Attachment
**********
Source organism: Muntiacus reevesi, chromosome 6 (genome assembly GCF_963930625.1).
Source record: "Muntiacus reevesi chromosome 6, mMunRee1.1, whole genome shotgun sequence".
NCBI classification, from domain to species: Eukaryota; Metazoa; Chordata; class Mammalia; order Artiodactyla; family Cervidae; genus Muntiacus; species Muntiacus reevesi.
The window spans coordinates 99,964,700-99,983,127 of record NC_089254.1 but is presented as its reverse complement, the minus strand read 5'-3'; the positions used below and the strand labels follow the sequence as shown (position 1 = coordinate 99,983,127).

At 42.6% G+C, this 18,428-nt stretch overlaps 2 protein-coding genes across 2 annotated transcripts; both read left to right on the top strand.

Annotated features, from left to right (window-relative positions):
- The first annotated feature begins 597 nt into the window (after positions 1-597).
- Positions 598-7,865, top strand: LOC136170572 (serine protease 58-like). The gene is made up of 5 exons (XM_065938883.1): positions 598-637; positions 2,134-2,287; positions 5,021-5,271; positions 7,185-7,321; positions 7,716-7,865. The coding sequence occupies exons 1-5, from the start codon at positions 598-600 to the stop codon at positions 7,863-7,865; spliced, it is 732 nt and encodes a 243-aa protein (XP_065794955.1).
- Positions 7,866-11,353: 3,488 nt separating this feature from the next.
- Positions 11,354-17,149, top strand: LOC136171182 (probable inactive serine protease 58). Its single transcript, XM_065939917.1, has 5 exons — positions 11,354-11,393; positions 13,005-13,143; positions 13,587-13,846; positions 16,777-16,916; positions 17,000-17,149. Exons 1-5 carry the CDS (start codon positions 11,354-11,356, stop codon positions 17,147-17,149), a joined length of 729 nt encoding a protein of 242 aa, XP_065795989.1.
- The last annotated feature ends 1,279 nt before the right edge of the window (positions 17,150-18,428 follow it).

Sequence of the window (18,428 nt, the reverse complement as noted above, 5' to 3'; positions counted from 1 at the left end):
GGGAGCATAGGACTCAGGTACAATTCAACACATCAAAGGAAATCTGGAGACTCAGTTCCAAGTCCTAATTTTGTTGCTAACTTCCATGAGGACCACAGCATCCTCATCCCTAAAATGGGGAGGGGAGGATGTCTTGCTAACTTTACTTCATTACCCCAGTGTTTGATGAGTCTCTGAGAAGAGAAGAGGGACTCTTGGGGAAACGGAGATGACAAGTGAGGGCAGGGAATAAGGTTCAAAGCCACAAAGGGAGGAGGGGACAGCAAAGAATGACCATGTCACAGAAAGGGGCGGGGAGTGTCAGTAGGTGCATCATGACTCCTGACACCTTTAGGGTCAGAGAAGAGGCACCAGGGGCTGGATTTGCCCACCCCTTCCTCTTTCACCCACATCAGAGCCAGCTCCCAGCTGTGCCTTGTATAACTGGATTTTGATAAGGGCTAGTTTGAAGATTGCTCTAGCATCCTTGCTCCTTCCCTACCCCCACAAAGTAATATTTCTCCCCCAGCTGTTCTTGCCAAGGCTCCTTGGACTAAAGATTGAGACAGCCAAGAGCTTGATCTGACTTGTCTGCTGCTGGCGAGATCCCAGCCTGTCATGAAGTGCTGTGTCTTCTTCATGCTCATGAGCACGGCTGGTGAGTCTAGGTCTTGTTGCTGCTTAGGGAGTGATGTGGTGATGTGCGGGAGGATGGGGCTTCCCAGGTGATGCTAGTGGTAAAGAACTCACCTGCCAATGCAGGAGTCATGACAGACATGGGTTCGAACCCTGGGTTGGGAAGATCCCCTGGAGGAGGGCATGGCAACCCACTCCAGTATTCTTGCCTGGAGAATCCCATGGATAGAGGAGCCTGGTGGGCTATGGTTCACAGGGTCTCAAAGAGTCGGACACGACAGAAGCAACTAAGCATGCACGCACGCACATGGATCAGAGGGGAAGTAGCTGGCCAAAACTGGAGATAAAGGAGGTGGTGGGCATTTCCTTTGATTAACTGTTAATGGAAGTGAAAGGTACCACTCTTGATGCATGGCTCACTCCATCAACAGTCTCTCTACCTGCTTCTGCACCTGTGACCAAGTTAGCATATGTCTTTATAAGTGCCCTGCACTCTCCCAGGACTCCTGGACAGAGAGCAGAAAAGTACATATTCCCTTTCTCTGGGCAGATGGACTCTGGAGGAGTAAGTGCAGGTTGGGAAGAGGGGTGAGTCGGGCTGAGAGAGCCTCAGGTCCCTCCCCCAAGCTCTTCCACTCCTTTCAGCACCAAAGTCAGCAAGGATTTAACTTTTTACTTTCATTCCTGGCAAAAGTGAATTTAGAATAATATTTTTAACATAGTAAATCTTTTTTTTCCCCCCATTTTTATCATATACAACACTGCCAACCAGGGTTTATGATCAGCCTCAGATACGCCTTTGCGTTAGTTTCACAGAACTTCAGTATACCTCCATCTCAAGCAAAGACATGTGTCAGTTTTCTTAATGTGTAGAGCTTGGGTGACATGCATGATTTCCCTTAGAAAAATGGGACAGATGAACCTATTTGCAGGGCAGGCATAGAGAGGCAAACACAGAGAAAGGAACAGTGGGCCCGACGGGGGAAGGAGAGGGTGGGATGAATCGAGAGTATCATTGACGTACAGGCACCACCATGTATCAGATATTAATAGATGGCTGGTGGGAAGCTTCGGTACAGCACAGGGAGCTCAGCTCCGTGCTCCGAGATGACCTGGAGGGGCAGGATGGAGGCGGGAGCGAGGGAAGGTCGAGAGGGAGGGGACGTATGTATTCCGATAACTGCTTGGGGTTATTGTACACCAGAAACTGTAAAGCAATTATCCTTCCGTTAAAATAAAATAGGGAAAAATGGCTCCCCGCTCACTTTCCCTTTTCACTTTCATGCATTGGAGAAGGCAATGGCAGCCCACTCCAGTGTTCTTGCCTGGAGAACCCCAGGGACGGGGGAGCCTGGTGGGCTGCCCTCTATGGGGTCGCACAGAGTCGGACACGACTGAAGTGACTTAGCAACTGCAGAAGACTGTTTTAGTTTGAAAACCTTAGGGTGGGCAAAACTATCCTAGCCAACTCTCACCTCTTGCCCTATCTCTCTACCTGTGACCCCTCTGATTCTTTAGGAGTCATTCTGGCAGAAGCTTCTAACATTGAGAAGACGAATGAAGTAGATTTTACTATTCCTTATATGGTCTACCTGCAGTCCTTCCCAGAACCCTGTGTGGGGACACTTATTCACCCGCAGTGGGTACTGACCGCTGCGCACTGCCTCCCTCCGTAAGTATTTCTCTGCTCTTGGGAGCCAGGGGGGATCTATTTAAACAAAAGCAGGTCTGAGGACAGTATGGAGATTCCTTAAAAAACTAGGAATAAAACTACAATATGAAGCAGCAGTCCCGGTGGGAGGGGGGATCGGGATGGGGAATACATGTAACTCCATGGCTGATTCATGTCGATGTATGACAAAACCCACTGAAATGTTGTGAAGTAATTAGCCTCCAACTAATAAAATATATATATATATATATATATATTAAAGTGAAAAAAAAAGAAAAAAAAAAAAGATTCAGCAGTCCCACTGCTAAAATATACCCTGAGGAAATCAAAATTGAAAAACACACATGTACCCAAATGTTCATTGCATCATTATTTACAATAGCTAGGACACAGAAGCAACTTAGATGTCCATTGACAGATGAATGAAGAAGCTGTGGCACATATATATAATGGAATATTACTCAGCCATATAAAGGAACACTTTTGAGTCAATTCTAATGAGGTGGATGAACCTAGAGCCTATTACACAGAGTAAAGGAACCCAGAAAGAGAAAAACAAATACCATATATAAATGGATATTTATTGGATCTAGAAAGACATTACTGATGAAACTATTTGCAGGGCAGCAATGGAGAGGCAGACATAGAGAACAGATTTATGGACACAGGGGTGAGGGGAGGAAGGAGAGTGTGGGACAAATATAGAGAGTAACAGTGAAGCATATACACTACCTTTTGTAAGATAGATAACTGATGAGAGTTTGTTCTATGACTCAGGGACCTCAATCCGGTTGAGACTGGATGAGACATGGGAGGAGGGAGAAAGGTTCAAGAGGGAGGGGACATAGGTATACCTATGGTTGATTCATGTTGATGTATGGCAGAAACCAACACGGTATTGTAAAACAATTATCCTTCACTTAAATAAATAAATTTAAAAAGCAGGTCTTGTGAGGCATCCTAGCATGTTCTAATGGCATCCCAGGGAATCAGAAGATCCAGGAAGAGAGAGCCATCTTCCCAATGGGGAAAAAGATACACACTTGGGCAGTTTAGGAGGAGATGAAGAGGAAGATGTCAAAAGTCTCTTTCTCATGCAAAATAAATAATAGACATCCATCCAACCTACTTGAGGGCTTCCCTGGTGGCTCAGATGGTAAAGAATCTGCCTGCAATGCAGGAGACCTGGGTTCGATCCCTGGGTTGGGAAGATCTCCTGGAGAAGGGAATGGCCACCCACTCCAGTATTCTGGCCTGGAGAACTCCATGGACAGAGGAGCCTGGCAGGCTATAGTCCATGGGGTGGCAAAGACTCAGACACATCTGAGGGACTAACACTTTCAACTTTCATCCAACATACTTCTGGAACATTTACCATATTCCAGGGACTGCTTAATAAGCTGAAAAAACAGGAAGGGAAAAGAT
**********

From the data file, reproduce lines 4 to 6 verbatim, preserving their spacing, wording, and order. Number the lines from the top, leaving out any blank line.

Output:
The window spans coordinates 99,964,700-99,983,127 of record NC_089254.1 but is presented as its reverse complement, the minus strand read 5'-3'; the positions used below and the strand labels follow the sequence as shown (position 1 = coordinate 99,983,127).

At 42.6% G+C, this 18,428-nt stretch overlaps 2 protein-coding genes across 2 annotated transcripts; both read left to right on the top strand.

Annotated features, from left to right (window-relative positions):